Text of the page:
There’s a tall tale behind the ground-up redesign for the Mercedes-Benz GLA
SINGAPORE — The new Mercedes GLA is now officially in Singapore, with an online launch at the brand’s Facebook page currently underway.
A ground-up redesign for the GLA means it has a shapely new body with more space inside, new engines and the latest touchscreen-based user interface from Mercedes.
Authorised dealer Cycle & Carriage is selling the GLA 200 in Progressive and AMG Line trims at S$176,888 and S$182,888 respectively. Both prices include certificate of entitlement.
More versions of the compact sport utility vehicle (SUV) are slated for Singapore, although with no specific timeframe yet. Cheaper, less powerful GLA 180 variants are coming, but the faster Mercedes-AMG GLA 35 4Matic and GLA 45 S 4Matic+ will likely arrive sooner.
The GLA 200 holds the fort for now with a 1.3-litre turbo engine. The new engine replaces a 1.6 turbo in the previous GLA 200, but it brings more power — 163 horsepower instead of 156hp. The 250 Newton-metre peak torque output is identical, but the new 1.3-litre has an overboost function that gives it around 20Nm of extra torque in short bursts.
As a result the GLA 200 is a wee bit quicker than before, reaching 100km/h in 8.7 seconds instead of 8.8. The main thing to note is that the shift from a 1.6 to 1.3 litre engine hasn’t slowed it down.
But the biggest change involves the car’s body. The GLA is actually slightly (14mm) shorter than before, and is Mercedes’ shortest car today, but it’s 30mm wider and a whopping 104mm taller. Mercedes says the seating position is much more SUV-like than in the previous model; the front passengers now sit 97mm higher than before.
The wheelbase is 30mm longer, which helps to create more legroom in the back. Curiously, front legroom and rear headroom are slightly down, but neither of those was tight in the last GLA.
Here’s a handy table for lazy journalists that sum up the dimensional changes:
Note the change in boot size, from 421 to 435 litres. What the table doesn’t show is that folding the rear seats bumps load capacity to 1,430 litres.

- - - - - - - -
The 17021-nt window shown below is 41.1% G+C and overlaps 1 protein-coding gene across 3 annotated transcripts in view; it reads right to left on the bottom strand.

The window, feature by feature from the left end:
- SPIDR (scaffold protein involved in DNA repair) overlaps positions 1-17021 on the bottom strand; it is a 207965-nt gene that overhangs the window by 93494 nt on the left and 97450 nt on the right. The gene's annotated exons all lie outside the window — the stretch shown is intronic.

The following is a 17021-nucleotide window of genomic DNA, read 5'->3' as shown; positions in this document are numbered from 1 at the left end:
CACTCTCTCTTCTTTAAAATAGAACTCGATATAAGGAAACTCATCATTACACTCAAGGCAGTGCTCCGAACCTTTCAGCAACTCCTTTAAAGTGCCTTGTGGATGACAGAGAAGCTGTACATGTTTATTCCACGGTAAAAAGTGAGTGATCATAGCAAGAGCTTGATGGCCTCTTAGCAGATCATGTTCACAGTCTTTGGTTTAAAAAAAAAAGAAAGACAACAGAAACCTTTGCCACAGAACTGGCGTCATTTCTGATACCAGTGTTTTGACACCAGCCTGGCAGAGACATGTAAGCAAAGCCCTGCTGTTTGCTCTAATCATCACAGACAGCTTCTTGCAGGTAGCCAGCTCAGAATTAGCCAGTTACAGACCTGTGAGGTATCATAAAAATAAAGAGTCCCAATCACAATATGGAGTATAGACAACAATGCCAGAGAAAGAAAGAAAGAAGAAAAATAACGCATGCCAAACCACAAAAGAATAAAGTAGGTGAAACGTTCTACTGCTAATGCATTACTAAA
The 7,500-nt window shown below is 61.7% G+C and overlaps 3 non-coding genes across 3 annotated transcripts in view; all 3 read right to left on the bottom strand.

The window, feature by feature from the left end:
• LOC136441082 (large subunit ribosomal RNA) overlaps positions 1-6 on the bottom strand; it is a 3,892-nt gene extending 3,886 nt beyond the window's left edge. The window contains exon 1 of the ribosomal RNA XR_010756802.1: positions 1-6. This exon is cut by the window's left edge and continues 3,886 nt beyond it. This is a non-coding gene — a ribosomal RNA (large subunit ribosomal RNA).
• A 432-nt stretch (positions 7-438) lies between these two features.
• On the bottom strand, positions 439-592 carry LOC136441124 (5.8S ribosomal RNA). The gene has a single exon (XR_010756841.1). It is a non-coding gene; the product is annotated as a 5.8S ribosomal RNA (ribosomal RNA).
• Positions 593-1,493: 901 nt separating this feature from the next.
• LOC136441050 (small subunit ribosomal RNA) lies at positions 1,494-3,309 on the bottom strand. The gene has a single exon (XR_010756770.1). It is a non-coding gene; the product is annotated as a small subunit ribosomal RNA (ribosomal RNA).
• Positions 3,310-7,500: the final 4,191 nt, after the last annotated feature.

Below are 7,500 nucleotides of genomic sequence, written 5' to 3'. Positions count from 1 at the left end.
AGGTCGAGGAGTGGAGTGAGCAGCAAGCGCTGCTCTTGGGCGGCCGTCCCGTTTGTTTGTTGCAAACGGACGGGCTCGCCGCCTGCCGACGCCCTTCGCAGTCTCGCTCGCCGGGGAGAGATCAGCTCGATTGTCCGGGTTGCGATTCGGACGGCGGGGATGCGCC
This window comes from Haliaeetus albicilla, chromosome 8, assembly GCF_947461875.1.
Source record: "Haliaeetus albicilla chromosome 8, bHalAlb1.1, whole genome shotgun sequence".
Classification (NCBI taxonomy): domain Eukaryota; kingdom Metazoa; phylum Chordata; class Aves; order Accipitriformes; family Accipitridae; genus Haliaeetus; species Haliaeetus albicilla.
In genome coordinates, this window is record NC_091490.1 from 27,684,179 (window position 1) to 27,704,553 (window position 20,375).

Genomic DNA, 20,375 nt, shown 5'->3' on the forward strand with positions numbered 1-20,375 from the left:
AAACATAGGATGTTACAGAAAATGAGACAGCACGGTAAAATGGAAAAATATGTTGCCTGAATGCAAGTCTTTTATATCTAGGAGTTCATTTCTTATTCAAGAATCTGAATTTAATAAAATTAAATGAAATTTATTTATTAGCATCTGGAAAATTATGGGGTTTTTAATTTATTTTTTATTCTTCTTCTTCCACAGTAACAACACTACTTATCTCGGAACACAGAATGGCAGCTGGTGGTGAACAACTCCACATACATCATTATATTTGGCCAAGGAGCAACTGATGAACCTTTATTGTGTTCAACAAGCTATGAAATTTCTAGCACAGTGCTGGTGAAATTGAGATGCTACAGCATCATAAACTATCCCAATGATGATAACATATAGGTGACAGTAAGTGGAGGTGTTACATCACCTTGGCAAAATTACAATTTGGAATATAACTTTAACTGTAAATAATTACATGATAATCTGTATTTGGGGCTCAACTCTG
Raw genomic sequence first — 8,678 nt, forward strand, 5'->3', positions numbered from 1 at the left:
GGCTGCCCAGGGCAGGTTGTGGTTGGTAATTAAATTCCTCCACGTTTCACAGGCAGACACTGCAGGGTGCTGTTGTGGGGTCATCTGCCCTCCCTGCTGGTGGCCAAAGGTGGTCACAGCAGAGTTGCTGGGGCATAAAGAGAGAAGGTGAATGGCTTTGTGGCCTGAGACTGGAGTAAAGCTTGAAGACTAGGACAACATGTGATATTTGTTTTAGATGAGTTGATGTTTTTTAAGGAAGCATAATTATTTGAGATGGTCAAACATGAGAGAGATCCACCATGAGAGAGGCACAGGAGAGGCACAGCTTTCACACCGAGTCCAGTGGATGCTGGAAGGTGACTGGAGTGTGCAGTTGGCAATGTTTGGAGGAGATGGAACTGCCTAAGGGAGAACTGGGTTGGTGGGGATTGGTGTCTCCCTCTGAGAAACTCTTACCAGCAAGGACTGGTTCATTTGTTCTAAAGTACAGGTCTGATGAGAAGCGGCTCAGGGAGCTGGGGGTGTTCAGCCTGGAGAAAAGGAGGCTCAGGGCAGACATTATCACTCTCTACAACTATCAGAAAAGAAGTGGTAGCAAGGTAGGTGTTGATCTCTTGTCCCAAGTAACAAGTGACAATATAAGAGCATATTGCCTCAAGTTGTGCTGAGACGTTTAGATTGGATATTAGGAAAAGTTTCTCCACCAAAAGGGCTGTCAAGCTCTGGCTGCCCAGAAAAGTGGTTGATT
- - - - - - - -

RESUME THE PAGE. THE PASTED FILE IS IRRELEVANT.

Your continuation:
Raw numbers aside, the GLA has a useful new feature in the form of adjustable rear seats. They now slide fore-and-aft by 14cm, and the seatbacks are reclinable at seven different angles.
Elsewhere in the cabin you’ll notice the twin 10.25-inch widescreen setup that’s standard for the GLA in Singapore. The MBUX interface, including the voice control system activated by “Hey, Mercedes”, is also present and accounted for.
Other cabin features that have made it here from the GLA’s compact Merc siblings include LED lighting with 64 different colours, a simple massage-like programme that moves the front seats a little to soothe your spine, and turbine-like air-con vents that change colour when you fiddle with the temperature setting.
Features like that have helped Mercedes’ compact cars sell well. The cars built on the brand’s MFA2 front-drive platform — namely, the A-Class, B-Class, CLA, CLA Shooting Brake and the upcoming, seven-seat GLB — collectively found 667,000 buyers in 2019.
That means one-in-four cars that Mercedes sold last year was a compact model.
As for the GLA itself, Mercedes has sold more than million units since the model’s debut in 2014. Even without the increase in height, the GLA is a one car that stands tall in the Mercedes family.
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